Thursday, February 7, 2013

Minecraft: Running a Server on FreeBSD

I'd previously posted about running Minecraft on FreeBSD, but that was a year ago, and I didn't give many details about the server. (I haven't even tried to run the client on FreeBSD in a long time, both because I just leave my desktop to the memory-hogging server process and because I haven't been playing recently.) So here's my server setup.

Note: I'm running a custom build of FreeBSD 9.0 (I haven't gotten around to upgrading to 9.1 yet). Mostly I just removed drivers for hardware I don't have. Also, I created a separate user account for running the server. As I don't run around as root most of the time, I set up sudo to allow my regular user login the ability to run commands as the minecraft user. (I called mine "mc".)

The Server JAR File: I just use the plain jar from

The Java Port: There are a bunch of JVM ports in the FreeBSD Ports tree. I tried them all. The one that has provided the most stability is openjdk7.

CraftBukkit: I am running a Craftbukkit server with about 10 plugins.

Screen: GNU Screen is very, very helpful here. It will let you run on the console and be able to connect to the running session from a remote login to see what's going on, without interrupting the minecraft server process. (In the FreeBSD ports tree, it's sysutils/screen. RTFM if you've never used it before; it's a little complicated at first, but becomes second nature with use.)

I start the initial screen session as follows (I name the session "stuff" for the backup script, below): screen -S stuff. Then I name the first shell (window 0) by pressing Ctrl-a A (control+a keys together, release, then capital 'A') so it will prompt me to rename that window. I name it "mc", again for the backup script.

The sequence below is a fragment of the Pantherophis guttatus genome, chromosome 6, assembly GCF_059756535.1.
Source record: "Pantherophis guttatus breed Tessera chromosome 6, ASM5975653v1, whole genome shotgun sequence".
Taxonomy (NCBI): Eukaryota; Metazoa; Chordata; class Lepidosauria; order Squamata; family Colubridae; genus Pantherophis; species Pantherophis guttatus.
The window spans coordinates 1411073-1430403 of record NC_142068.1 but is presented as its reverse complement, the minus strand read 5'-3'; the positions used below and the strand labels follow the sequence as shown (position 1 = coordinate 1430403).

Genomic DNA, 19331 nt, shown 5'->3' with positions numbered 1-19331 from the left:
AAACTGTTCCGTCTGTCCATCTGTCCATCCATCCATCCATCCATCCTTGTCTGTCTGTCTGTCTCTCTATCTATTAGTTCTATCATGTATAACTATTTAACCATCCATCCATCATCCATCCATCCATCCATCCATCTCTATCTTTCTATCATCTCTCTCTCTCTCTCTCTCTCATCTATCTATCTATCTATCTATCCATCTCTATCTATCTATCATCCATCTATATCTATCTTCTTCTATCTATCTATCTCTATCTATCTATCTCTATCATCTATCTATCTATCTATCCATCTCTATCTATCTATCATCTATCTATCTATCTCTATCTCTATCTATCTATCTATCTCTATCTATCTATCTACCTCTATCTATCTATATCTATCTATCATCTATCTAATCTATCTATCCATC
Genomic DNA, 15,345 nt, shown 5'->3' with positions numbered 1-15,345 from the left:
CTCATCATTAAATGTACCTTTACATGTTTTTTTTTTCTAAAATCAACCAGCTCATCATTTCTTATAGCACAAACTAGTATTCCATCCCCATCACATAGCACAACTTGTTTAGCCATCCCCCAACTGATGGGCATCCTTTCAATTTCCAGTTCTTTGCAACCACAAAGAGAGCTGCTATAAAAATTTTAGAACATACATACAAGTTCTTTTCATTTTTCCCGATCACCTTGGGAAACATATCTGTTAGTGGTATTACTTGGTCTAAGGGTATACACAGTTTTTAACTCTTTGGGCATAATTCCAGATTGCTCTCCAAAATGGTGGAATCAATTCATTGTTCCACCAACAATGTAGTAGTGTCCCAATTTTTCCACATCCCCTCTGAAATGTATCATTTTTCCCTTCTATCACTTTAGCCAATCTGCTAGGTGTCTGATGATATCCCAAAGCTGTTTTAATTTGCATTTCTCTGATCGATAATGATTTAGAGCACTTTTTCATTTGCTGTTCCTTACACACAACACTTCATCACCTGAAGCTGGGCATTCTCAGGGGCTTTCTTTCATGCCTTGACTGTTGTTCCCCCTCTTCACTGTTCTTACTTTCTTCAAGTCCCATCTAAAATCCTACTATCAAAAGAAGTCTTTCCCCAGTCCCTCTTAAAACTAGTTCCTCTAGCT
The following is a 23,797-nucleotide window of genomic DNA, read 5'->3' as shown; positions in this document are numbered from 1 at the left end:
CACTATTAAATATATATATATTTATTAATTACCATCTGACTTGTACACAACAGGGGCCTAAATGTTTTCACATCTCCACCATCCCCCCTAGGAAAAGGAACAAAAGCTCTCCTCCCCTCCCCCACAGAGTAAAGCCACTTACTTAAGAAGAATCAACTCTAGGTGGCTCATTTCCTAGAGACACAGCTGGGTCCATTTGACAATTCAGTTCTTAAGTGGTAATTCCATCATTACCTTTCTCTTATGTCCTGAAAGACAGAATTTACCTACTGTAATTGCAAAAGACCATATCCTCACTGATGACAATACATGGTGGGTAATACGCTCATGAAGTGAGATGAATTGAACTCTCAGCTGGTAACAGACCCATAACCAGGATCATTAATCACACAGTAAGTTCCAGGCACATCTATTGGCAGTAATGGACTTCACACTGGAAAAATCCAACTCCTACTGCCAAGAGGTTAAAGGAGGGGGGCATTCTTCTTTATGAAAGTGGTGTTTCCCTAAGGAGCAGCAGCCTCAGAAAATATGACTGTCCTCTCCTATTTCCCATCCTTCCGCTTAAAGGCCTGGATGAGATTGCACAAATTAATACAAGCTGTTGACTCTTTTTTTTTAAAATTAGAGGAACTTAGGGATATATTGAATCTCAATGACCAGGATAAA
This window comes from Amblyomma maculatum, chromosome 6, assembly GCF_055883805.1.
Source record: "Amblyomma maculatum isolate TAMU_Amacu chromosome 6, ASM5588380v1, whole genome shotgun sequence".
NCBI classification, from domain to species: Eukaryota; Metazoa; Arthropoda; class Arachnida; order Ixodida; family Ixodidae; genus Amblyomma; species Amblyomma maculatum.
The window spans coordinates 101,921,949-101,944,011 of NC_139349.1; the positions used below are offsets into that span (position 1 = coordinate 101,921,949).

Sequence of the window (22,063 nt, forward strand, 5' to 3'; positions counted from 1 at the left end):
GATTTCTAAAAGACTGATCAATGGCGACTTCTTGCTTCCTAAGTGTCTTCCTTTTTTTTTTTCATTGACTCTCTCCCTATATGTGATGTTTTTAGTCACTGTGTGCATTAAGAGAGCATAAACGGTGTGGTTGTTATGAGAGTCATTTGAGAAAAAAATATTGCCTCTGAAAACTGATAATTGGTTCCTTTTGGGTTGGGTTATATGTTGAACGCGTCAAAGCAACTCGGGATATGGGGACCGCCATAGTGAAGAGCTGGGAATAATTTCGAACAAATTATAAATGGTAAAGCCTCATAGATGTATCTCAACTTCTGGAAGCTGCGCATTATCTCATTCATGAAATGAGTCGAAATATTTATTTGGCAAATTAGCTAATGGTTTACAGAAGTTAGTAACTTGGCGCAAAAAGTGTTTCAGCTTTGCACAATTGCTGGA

The Startup Script: (I named it, but it doesn't matter.)

umask 0002
export JAVA_HOME=/usr/local/openjdk7
java -Xincgc -Xms1G -Xmx2816M -jar craftbukkit-1.4.7-R1.0.jar

Run it in the directory in which you have the server jar file and the craftbukkit jar file. Note that if you're not using craftbukkit, you can replace the java command line with the one on the download page. Note also you need to update the craftbukkit jar file name as you upgrade, or you could name them all craftbukkit.jar and leave the script alone. (The first method takes a little more effort, but makes it easier to see what you're running.)

If you're running the server as another user, execute as sudo -u $MINECRAFT_USER ./

The Backup Script: (I got the basics from somewhere that I've forgotten, and altered it to my needs.)


export PATH=/bin:/usr/bin:/usr/local/bin

echo "Forcing save-all"
screen -x -p mc -X stuff `printf "save-off\r"`
sleep 5
screen -x -p mc -X stuff `printf "save-all\r"`
sleep 15
tar czvf /home/mc/backups/server.`date +%Y%m%d%H%M%S`.tgz /home/mc/server
screen -x -p mc -X stuff `printf "save-on\r"`
echo "Backup complete!"

You can then add a crontab to run it however often you want, but also make sure you add one to clean out old backup files, because they can eat up space fast. Make sure to change the directory names in the tar command, and make sure the target directory exists. Note that the screen ... 'printf ...' commands should actually get picked up by the server process. They pause disk writes so that you will get a clean backup.


Anonymous said...

Very cool info. What are the hardware specs for your server?

Karen said...

It's definitely not a high end machine. 2 x Phenom II X2 521 3.50GHz, 5.7GB, 2 x 1TB SATA (7200RPM)

I don't run X on it, except for brief, occasional instances. I do other random stuff on it, but nothing prolonged or intensive. The load is never high, and it doesn't tend to swap.

Network latency is the real bottleneck for players.